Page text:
Analogously, El Niño contributes to shorter-term warming on an inter-annual time scale, while other factors contribute to longer-term warming on a multi-decadal time-scale. If you're curious about what those "other factors" are, then see section 3.7 of "John Christy Fails to Show that Climate Models Exaggerate CO2-induced Warming" and "Myth: The Sun Caused Recent Global Warming and the Tropical Stratosphere Warmed".

In response to what I've said, a critic might claim that the energy from El Niño accumulates over the long-term. So, for instance, the 1997/1998 El Niño expelled a large amount of energy that persisted for 10+ years, explaining why the post-1998 period was warmer than the pre-1998 period. According to a such a critic, I would need to use a cumulative MEI to account for this accumulated energy, instead of the non-cumulative MEI I used above. Figure 5 below presents John Christy's cumulative MEI, in contrast to the non-cumulative MEI I presented above in figure 3:

Figure 5: Cumulative TSI (total solar irradiance) and cumulative MEI used by Christy et al. [5, page 18].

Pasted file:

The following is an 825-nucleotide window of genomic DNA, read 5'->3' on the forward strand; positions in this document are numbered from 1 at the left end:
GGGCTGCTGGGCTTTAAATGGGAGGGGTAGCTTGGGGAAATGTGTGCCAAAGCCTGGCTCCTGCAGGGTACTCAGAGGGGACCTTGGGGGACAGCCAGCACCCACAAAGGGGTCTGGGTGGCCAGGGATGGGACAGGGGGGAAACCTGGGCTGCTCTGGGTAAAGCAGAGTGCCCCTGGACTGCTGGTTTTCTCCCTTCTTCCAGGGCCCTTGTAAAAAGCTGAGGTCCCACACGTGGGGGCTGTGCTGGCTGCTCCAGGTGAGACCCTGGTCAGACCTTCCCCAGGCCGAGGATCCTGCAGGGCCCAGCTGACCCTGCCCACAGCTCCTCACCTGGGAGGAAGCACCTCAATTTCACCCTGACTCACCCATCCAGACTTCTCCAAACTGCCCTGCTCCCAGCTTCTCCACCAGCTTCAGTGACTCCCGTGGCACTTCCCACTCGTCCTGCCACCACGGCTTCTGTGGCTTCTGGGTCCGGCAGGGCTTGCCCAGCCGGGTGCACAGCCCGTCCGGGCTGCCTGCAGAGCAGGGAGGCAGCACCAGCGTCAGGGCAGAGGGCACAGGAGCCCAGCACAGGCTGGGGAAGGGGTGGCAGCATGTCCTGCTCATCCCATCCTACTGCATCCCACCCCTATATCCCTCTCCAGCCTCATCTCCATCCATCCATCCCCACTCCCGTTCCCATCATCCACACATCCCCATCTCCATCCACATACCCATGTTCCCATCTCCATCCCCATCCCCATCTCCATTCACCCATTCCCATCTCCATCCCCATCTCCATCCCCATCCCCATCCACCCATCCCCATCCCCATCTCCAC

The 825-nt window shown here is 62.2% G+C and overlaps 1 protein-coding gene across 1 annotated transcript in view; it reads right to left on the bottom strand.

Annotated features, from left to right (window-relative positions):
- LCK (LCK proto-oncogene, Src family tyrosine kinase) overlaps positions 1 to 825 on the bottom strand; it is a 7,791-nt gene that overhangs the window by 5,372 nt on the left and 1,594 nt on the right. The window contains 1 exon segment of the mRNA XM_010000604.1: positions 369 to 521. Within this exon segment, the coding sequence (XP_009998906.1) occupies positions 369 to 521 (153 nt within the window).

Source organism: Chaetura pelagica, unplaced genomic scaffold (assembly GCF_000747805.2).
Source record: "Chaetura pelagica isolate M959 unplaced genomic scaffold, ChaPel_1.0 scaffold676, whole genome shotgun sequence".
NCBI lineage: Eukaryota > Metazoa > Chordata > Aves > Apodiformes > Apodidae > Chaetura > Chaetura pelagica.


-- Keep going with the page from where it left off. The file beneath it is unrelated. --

But scientists rarely (if ever) use a cumulative MEI. In fact, I know of no peer-reviewed scientific paper that uses a cumulative MEI. Instead the cumulative MEI remains relegated to non-peer-reviewed sources (or fake, predatory "journals" not listed on a reputable citation index) which are more amenable to unfounded claims than are peer-reviewed sources. Scientists instead use a non-cumulative MEI in their peer-reviewed work. Even Spencer and Christy, two critics of mainstream climate science, use a non-cumulative MEI in their peer-reviewed research. Christy even cites peer-reviewed sources that use a non-cumulative MEI, including including work from his research colleague Roy Spencer.

There are at least three reasons why scientists employ a non-cumulative MEI instead of a cumulative MEI: